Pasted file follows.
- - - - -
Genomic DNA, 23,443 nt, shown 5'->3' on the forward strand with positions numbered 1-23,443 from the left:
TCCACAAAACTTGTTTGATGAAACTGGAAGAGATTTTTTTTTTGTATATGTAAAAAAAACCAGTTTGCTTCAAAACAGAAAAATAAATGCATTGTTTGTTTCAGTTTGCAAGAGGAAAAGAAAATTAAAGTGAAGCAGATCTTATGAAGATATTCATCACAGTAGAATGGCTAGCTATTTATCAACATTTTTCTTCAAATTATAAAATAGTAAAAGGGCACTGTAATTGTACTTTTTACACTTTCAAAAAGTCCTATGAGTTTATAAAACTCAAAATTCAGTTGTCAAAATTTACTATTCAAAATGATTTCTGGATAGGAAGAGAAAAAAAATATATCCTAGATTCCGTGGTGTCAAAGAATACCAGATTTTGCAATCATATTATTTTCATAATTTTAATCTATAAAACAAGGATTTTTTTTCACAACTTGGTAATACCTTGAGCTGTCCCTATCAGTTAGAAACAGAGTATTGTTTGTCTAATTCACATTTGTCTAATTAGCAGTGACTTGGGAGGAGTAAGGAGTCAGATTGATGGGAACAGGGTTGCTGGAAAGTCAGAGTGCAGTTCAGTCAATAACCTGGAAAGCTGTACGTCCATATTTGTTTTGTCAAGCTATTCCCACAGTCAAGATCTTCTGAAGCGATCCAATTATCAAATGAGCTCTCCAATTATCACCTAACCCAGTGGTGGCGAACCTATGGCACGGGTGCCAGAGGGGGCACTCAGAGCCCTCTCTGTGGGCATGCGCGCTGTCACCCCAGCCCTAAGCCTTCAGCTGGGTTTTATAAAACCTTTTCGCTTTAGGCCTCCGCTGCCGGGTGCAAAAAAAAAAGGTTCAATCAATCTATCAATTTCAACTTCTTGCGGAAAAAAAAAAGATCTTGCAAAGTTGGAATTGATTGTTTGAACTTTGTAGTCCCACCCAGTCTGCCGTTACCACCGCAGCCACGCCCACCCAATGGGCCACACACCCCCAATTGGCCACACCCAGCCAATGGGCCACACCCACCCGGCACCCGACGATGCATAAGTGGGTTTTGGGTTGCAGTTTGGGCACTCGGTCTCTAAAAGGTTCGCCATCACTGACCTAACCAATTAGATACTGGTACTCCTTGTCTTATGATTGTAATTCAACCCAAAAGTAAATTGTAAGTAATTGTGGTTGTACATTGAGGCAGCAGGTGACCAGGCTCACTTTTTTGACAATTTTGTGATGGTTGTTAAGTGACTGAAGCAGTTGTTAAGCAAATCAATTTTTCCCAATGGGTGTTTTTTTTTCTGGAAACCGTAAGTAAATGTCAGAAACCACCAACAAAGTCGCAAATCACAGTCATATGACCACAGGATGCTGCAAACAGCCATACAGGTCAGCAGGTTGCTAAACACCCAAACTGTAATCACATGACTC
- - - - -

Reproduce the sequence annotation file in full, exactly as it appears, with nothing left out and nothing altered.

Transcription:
Genomic DNA, 23,443 nt, shown 5'->3' on the forward strand with positions numbered 1-23,443 from the left:
TCCACAAAACTTGTTTGATGAAACTGGAAGAGATTTTTTTTTTGTATATGTAAAAAAAACCAGTTTGCTTCAAAACAGAAAAATAAATGCATTGTTTGTTTCAGTTTGCAAGAGGAAAAGAAAATTAAAGTGAAGCAGATCTTATGAAGATATTCATCACAGTAGAATGGCTAGCTATTTATCAACATTTTTCTTCAAATTATAAAATAGTAAAAGGGCACTGTAATTGTACTTTTTACACTTTCAAAAAGTCCTATGAGTTTATAAAACTCAAAATTCAGTTGTCAAAATTTACTATTCAAAATGATTTCTGGATAGGAAGAGAAAAAAAATATATCCTAGATTCCGTGGTGTCAAAGAATACCAGATTTTGCAATCATATTATTTTCATAATTTTAATCTATAAAACAAGGATTTTTTTTCACAACTTGGTAATACCTTGAGCTGTCCCTATCAGTTAGAAACAGAGTATTGTTTGTCTAATTCACATTTGTCTAATTAGCAGTGACTTGGGAGGAGTAAGGAGTCAGATTGATGGGAACAGGGTTGCTGGAAAGTCAGAGTGCAGTTCAGTCAATAACCTGGAAAGCTGTACGTCCATATTTGTTTTGTCAAGCTATTCCCACAGTCAAGATCTTCTGAAGCGATCCAATTATCAAATGAGCTCTCCAATTATCACCTAACCCAGTGGTGGCGAACCTATGGCACGGGTGCCAGAGGGGGCACTCAGAGCCCTCTCTGTGGGCATGCGCGCTGTCACCCCAGCCCTAAGCCTTCAGCTGGGTTTTATAAAACCTTTTCGCTTTAGGCCTCCGCTGCCGGGTGCAAAAAAAAAAGGTTCAATCAATCTATCAATTTCAACTTCTTGCGGAAAAAAAAAAGATCTTGCAAAGTTGGAATTGATTGTTTGAACTTTGTAGTCCCACCCAGTCTGCCGTTACCACCGCAGCCACGCCCACCCAATGGGCCACACACCCCCAATTGGCCACACCCAGCCAATGGGCCACACCCACCCGGCACCCGACGATGCATAAGTGGGTTTTGGGTTGCAGTTTGGGCACTCGGTCTCTAAAAGGTTCGCCATCACTGACCTAACCAATTAGATACTGGTACTCCTTGTCTTATGATTGTAATTCAACCCAAAAGTAAATTGTAAGTAATTGTGGTTGTACATTGAGGCAGCAGGTGACCAGGCTCACTTTTTTGACAATTTTGTGATGGTTGTTAAGTGACTGAAGCAGTTGTTAAGCAAATCAATTTTTCCCAATGGGTGTTTTTTTTTCTGGAAACCGTAAGTAAATGTCAGAAACCACCAACAAAGTCGCAAATCACAGTCATATGACCACAGGATGCTGCAAACAGCCATACAGGTCAGCAGGTTGCTAAACACCCAAACTGTAATCACATGACTC